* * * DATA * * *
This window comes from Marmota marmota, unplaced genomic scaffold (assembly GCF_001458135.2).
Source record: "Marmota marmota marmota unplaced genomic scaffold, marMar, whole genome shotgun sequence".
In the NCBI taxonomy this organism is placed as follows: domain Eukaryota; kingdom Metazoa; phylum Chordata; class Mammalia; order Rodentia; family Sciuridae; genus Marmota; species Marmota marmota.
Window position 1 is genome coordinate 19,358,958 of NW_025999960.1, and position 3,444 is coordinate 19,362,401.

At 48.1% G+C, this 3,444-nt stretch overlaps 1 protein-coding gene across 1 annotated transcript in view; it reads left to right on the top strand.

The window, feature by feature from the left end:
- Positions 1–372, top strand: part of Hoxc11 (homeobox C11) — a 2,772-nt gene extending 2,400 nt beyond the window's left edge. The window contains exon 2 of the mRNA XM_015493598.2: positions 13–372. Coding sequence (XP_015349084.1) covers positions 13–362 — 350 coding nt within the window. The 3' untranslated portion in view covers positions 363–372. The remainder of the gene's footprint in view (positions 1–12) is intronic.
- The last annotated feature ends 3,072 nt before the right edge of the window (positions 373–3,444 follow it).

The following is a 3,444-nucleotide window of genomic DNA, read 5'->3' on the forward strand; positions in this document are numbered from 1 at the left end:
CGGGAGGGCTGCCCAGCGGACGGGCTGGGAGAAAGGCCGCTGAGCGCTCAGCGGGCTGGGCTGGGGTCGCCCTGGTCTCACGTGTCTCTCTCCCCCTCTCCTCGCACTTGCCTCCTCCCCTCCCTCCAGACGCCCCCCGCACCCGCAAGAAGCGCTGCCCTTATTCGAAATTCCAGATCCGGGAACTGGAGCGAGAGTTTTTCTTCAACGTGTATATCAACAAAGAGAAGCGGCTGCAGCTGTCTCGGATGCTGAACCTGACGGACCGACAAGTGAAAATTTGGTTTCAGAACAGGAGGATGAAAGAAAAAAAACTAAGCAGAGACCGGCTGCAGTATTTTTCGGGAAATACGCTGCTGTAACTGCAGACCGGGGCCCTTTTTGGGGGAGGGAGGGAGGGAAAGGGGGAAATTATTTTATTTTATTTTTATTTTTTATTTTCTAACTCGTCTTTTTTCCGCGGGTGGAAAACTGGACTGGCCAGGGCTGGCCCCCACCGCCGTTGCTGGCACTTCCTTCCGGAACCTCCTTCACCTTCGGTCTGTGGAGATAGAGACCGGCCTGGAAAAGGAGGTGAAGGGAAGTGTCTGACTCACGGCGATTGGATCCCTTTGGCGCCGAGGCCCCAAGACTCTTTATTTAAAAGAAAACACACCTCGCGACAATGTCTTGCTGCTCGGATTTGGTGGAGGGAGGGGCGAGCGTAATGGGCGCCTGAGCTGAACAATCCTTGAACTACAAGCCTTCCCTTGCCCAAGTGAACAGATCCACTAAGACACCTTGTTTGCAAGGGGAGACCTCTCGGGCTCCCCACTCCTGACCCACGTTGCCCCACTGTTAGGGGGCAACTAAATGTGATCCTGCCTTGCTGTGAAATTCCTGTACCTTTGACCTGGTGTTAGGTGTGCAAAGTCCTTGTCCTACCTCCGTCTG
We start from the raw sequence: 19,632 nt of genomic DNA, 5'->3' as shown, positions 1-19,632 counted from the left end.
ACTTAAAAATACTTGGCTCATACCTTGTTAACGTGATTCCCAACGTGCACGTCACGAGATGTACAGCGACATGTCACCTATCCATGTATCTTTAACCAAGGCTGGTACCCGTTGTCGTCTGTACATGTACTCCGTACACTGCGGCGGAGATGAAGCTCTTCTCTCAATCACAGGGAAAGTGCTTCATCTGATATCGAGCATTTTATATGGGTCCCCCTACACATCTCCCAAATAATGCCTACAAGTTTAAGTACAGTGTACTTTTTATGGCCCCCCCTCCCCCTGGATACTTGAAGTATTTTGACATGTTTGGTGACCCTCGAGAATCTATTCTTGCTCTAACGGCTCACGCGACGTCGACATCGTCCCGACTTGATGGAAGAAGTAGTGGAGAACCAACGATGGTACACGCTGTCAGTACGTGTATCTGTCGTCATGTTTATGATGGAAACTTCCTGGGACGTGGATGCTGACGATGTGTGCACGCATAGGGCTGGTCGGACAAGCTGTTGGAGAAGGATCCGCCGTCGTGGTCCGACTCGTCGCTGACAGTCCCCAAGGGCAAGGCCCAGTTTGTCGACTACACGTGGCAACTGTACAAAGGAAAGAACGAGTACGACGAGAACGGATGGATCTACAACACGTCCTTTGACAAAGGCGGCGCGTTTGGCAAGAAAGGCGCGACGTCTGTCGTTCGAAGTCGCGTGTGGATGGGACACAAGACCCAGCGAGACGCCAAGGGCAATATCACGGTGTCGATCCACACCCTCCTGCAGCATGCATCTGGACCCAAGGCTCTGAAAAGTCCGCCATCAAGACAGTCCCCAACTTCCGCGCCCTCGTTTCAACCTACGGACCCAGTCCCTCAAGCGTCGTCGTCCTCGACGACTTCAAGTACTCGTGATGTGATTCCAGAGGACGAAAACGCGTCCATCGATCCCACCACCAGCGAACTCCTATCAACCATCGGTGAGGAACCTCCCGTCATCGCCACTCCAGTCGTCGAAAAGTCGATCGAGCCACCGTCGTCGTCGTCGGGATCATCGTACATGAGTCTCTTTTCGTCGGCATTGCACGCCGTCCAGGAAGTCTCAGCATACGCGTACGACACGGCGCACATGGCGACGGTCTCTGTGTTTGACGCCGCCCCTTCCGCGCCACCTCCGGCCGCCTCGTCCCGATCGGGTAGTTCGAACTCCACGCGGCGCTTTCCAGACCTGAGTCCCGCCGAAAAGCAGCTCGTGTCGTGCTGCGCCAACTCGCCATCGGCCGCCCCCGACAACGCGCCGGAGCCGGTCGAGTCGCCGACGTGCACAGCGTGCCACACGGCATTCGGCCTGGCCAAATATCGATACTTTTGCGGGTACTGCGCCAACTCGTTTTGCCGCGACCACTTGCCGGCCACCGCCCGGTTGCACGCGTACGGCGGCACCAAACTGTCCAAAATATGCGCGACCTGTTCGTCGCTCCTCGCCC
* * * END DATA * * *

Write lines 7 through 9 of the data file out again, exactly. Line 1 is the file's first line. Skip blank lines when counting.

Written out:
- Positions 1–372, top strand: part of Hoxc11 (homeobox C11) — a 2,772-nt gene extending 2,400 nt beyond the window's left edge. The window contains exon 2 of the mRNA XM_015493598.2: positions 13–372. Coding sequence (XP_015349084.1) covers positions 13–362 — 350 coding nt within the window. The 3' untranslated portion in view covers positions 363–372. The remainder of the gene's footprint in view (positions 1–12) is intronic.
- The last annotated feature ends 3,072 nt before the right edge of the window (positions 373–3,444 follow it).

The following is a 3,444-nucleotide window of genomic DNA, read 5'->3' on the forward strand; positions in this document are numbered from 1 at the left end: